Carbon monoxide detector law kicks in
Smell that? Probably not.
Carbon monoxide is a deadly poison gas in the air. As of Jan. 1, new single-family homes in Minnesota are being required to have carbon monoxide detectors installed.
According to the American Lung Association, exposure to a low dose of carbon monoxide can be just as harmful as a high dose in a short period of time.
Carbon monoxide poisoning is caused when carbon-burning appliances fail. The failure can be ventilation or maintenance.
Dr. Wade Wernecke, emergency services at St. Mary's Regional Health Center, said St. Mary's has treated some residents for carbon monoxide poisoning in the past.
He said there are five to 10 people a year coming in with concerns about poisoning, but there are only about "three to four cases a year where we have to treat poisoning."
Treatment of carbon monoxide poisoning consists of oxygen intake. One patient's carbon monoxide exposure was so severe, he was taken to Minneapolis for treatment, Wernecke said.
The problem is carbon monoxide is colorless and odorless, so someone breathing in the gas wouldn't know it until they become sick. While majority of people just become sick, between 200-300 people a year die from carbon monoxide poisoning.
Carbon monoxide causes an oxygen shortage to the brain and can lead to unclear thinking, not recognizing the warning signs.
Some of those warning signs consist of flu-like symptoms like headache, fatigue, nausea, dizziness and confusion. More severely, exposure can also lead to vomiting and difficulty breathing. Extreme exposure can lead to loss of consciousness, convulsions and death.
Symptoms of carbon monoxide poisoning depend on "how much they are exposed to. People get sick before they lose consciousness," Wernecke said. "Headache is the most common symptom."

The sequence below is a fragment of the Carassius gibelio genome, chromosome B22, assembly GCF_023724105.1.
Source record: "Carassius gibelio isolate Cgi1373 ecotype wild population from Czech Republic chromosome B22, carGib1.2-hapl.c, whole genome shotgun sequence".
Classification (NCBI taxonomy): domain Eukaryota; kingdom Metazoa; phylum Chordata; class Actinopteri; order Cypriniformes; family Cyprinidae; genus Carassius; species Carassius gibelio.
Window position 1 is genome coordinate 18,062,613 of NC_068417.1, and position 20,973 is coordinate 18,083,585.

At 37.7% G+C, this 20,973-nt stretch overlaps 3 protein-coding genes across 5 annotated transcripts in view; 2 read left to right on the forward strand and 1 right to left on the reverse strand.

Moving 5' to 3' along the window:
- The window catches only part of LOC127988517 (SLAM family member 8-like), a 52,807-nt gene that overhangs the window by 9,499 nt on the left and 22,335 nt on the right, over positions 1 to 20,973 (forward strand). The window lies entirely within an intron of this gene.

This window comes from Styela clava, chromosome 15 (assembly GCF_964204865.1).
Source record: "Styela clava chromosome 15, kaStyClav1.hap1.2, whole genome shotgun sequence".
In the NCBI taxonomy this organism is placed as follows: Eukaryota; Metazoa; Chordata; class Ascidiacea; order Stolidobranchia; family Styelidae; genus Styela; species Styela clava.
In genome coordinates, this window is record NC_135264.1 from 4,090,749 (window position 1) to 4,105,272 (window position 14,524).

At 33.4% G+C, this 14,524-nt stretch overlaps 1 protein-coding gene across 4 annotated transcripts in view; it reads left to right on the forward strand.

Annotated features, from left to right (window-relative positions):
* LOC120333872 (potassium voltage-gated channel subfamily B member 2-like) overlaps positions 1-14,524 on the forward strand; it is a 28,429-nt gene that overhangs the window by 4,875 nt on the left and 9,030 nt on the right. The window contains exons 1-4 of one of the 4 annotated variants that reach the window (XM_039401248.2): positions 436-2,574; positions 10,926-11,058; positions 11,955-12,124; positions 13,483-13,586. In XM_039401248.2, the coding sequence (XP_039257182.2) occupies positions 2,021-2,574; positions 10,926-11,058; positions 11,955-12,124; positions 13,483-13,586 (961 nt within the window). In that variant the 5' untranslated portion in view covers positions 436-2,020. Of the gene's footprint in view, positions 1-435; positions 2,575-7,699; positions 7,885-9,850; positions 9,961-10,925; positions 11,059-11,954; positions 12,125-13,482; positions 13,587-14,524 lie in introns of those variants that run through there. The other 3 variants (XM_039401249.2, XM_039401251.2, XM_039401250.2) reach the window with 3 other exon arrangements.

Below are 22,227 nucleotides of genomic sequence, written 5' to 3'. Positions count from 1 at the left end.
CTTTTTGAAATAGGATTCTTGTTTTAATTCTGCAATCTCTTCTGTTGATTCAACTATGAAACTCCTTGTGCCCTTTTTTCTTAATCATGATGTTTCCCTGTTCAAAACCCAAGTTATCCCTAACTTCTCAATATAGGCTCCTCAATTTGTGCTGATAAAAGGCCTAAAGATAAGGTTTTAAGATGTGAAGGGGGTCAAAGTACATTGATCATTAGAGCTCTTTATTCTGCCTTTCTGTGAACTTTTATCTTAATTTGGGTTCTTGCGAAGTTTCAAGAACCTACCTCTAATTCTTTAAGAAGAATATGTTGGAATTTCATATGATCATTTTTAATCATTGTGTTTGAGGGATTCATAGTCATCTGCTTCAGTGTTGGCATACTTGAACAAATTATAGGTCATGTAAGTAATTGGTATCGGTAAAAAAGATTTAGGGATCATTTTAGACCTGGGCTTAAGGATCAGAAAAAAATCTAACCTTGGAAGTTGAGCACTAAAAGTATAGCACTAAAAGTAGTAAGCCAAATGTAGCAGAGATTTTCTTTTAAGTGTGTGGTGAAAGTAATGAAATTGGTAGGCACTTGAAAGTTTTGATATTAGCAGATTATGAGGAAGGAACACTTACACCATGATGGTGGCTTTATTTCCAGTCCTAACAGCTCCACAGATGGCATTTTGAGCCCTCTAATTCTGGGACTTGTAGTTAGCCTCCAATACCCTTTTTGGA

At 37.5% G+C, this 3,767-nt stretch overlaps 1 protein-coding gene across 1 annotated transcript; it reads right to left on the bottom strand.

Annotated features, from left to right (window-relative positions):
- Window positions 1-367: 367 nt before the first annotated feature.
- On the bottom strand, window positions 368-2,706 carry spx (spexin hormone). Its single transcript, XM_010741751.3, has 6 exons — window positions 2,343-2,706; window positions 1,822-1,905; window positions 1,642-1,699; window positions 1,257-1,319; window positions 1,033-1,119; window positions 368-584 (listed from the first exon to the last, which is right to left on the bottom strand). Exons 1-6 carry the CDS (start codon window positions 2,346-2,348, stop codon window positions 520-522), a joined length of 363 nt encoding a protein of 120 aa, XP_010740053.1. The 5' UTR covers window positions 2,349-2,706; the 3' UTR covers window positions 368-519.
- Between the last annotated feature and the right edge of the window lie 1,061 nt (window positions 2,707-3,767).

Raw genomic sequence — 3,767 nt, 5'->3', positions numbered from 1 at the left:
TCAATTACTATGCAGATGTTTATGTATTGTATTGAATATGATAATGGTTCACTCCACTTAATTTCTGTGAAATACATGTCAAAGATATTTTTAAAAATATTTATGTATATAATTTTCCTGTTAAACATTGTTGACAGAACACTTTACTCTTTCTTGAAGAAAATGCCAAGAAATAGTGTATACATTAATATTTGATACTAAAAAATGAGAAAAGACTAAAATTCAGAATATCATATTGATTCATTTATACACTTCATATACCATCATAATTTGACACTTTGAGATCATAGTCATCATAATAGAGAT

Distinguishing between carbon monoxide poisoning and an average headache takes common sense.
Wernecke said, for example, if everyone in the house gets a headache, there's likely something wrong and they should come in for testing.
One way to detect carbon monoxide levels is to purchase a detector. The American Lung Association is selling carbon monoxide detectors online at a discounted price at www.healthhouse.org. Other carbon monoxide questions can be answered at 1-800-Lung-USA.
Some tips to avoid dangerous carbon monoxide levels include backing a running car out of the garage rather than warming it up in an attached garage, have fuel-fired appliances checked yearly, never heat a home with a clothes dryer, range or oven, and never operate gasoline-powered tools or engines indoors or attached garage.
"Preventing it would be good," Wernecke said. "People have to think to themselves, 'is there danger?'"
He said he heard of a physician who had his car running in an attached garage and died in his kitchen from the carbon monoxide seeping in.
"A (running) car in the garage and not having the door open is dangerous, things people don't think about," he said.
Carbon monoxide detectors will display the time and date and duration of carbon monoxide levels. Some detectors can also be used dually as smoke detectors.
As of Jan. 1, all new construction of single-family homes will require a detector installed. The American Lung Association urges those homes grandfathered in to install a detector as well.
Detroit Lakes Building Inspector Cal Mayfield Jr. warned that detectors can give off false readings and those installing them should do some research before doing so.
Detectors should be installed within 10 feet of each room dedicated for sleeping purposes and five feet from the floor.
"People need to be aware, that as of August 2008 all existing home shall be equipped also," Mayfield said.